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How the FDA controls news coverage

Stenographer using stenotype

Charles Seife takes an in-depth look at the U.S. Food and Drug Administration's use of "close-hold embargoes" to manipulate news coverage: "The agency has made it a practice to demand total control over whom reporters can and can't talk to until after the news has broken, deaf to protests by journalistic associations and media ethicists and in violation of its own written policies." Commentary and more background from Ivan Oransky.

Embargoes and the EurekAlert hack

EurekAlert logo

Ivan Oransky asks whether the fallout from last week's EurekAlert hack will include a rethinking of the embargo system for distributing news from science journals: "We’ve already seen plenty of vulnerabilities in journals’ embargo (and related Ingelfinger Rule) practices, and glimpses of what a more persistent embargo-free world would look like, thanks to preprints." Read the comments for more debate. Also, the writer who discovered the hack.

Climate's absence from political debate

Presidential debate stage

Adam Wernick writes about an Ira Flatow interview with author Shawn Otto on the missing issue: "In 2008, Otto says, candidates were asked nearly 3,000 questions during the campaign. Only six of those questions were about climate change. Flash forward eight years to Democratic and Republican debates that were each held within a week of 195 countries signing the Paris climate accords: Not a single journalist in either debate asked the candidates about climate change."

So what is "science communication?"

Brian Trench, an Irish "researcher, evaluator, and trainer" and president of the Network for the Public Communication of Science and Technology, sounds off on the debate over the boundaries of journalism: "Some observers and practitioners limit 'science communication' to science promotion. That also remains a part of the total mix, but only a part. It is disappointing that some of our nearest neighbours think of science communication in these restrictive ways."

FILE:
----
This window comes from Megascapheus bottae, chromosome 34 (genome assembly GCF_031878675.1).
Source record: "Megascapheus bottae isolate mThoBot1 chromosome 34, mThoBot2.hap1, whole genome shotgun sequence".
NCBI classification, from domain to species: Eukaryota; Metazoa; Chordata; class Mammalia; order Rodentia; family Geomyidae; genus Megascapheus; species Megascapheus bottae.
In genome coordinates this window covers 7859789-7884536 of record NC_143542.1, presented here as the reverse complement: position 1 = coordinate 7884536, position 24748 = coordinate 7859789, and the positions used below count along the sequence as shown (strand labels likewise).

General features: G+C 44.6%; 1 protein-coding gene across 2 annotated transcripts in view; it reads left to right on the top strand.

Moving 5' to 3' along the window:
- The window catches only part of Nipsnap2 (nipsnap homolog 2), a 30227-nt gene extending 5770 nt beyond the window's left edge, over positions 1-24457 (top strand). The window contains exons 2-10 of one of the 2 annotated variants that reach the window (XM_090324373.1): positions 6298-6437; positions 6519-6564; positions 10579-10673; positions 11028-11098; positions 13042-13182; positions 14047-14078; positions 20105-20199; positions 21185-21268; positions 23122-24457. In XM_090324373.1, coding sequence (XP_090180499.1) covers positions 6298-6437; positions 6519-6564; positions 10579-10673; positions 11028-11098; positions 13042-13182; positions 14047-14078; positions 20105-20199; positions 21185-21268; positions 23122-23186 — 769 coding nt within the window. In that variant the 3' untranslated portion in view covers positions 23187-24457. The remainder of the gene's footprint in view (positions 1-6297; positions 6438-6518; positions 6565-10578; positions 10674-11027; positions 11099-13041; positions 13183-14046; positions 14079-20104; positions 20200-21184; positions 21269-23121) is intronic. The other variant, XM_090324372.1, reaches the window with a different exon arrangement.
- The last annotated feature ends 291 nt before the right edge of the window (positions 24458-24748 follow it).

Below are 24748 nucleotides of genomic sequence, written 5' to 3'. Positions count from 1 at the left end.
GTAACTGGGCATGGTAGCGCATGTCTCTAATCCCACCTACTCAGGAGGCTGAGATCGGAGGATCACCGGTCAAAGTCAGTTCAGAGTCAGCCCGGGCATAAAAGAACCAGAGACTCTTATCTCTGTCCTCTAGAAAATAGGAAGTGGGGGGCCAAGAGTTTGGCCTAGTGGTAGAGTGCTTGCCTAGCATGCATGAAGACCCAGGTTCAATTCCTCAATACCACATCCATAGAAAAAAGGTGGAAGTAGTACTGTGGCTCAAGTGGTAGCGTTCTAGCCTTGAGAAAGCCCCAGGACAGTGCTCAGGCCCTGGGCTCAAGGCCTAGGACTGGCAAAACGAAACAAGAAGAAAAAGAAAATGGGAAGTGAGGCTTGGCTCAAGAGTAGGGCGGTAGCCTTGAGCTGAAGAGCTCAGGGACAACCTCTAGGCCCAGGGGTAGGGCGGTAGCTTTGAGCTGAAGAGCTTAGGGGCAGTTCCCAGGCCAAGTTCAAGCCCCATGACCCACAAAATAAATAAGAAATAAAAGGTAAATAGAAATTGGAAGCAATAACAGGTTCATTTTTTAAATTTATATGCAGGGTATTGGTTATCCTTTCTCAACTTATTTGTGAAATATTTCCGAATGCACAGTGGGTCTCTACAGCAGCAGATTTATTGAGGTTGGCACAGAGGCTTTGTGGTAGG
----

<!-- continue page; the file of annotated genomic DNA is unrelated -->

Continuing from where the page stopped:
On the fear of being Jonah Lehrer

Jonah Lehrer

Diana Crow writes about struggling to create narratives from science reporting and suggests that's what caused Jonah Lehrer: "Fear of being unable to grasp scientific concepts isn’t part of Fear of Jonah Syndrome; in fact, the ability to understand and succinctly summarize notoriously difficult scientific concepts may put young writers at greater risk for it. The central fear is of being unable to empirically demonstrate your Big Ideas through narrative reporting."

The ethics of industry-assisted reporting

Wheat field

Nutrition advocate Nancy Fink Huehnergarth objects to an upcoming National Press Foundation program on agriculture, funded by Monsanto, the American Farm Bureau Federation, the National Pork Board, and the Organic Trade Association: "If we want to keep food and agriculture journalism impartial and trustworthy, reporters should never accept any kind of funding or compensation from the industries they cover. If we go down that road, en masse, we’ll lose our integrity."

About the journalism/advocacy divide

Stockade fence

Christina Selby examines the long-debated line between journalism and advocacy, and talks to journalists about where that line lies in an era when anyone can publish: "I jumped into science writing after a decade working for environmental organizations in which advocacy and education are both seen as necessary to bring about needed change. I thought science journalism did the same thing." Also, what's so bad about journalists being advocates?

In defense of pirated journal articles

Stack of journals

Justin Peters discusses the latest John Bohannon investigation, this one on pirating of scientific journal articles, and a Science magazine editorial on the same issue: "Is digital publishing really 'just as expensive as print?' As someone who has spent almost 15 years working in both print and digital journalism in many different capacities, I do not understand how this could be true." A lively comment section accompanies Peters' article.

A man tries to use more female sources

Male/female icons on scale

Science writer John R. Platt writes about his efforts to change the gender balance in his reporting and interviews Kate McCarthy of the Women’s Media Center, which has a service aimed at helping journalists find more female experts for their stories: "The ultimate objective here, McCarthy pointed out, shouldn’t just be to have more female sources, but to add more nuance to reporting. You can’t objectively cover the world, she says, if you ignore half of the population."

Covering science mixed with advocacy

James Hansen, image via Shutterstock

The latest climate science news started with publication of a paper from a team led by former NASA scientist James Hansen. It got widespread coverage, but not from the Associated Press, whose reporter was put off by Hansen's advocacy. Alexis Sobel Fitts examines both sides of the discussion and asks: "So Hansen is a brilliant and pedigreed scientist with a clear agenda, which raises the question: How should his research be interpreted and approached by journalists?"